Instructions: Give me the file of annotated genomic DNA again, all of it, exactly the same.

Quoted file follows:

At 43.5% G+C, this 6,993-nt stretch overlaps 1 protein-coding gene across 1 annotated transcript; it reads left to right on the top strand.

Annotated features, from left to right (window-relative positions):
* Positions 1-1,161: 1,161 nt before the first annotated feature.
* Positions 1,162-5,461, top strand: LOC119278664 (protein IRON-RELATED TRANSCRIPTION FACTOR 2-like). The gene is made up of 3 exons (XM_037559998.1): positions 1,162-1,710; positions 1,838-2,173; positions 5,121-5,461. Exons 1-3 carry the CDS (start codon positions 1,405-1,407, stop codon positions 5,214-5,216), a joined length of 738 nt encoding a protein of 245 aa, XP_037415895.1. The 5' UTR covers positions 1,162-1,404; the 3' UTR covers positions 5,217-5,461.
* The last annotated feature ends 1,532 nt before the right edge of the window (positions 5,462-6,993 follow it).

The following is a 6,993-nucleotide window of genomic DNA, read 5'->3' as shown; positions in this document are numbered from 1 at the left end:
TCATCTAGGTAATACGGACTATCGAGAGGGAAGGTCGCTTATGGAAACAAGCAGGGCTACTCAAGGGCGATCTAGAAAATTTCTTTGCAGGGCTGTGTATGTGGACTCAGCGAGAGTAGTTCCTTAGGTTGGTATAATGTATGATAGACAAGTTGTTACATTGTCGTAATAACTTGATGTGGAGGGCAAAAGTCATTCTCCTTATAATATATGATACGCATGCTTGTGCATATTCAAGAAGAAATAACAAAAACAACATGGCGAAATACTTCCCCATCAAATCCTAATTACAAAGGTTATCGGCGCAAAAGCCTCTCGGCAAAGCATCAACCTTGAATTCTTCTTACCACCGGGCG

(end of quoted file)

At 43.5% G+C, this 6,993-nt stretch overlaps 1 protein-coding gene across 1 annotated transcript; it reads left to right on the top strand.

Annotated features, from left to right (window-relative positions):
* Positions 1-1,161: 1,161 nt before the first annotated feature.
* Positions 1,162-5,461, top strand: LOC119278664 (protein IRON-RELATED TRANSCRIPTION FACTOR 2-like). The gene is made up of 3 exons (XM_037559998.1): positions 1,162-1,710; positions 1,838-2,173; positions 5,121-5,461. Exons 1-3 carry the CDS (start codon positions 1,405-1,407, stop codon positions 5,214-5,216), a joined length of 738 nt encoding a protein of 245 aa, XP_037415895.1. The 5' UTR covers positions 1,162-1,404; the 3' UTR covers positions 5,217-5,461.
* The last annotated feature ends 1,532 nt before the right edge of the window (positions 5,462-6,993 follow it).

The following is a 6,993-nucleotide window of genomic DNA, read 5'->3' as shown; positions in this document are numbered from 1 at the left end:
TCATCTAGGTAATACGGACTATCGAGAGGGAAGGTCGCTTATGGAAACAAGCAGGGCTACTCAAGGGCGATCTAGAAAATTTCTTTGCAGGGCTGTGTATGTGGACTCAGCGAGAGTAGTTCCTTAGGTTGGTATAATGTATGATAGACAAGTTGTTACATTGTCGTAATAACTTGATGTGGAGGGCAAAAGTCATTCTCCTTATAATATATGATACGCATGCTTGTGCATATTCAAGAAGAAATAACAAAAACAACATGGCGAAATACTTCCCCATCAAATCCTAATTACAAAGGTTATCGGCGCAAAAGCCTCTCGGCAAAGCATCAACCTTGAATTCTTCTTACCACCGGGCG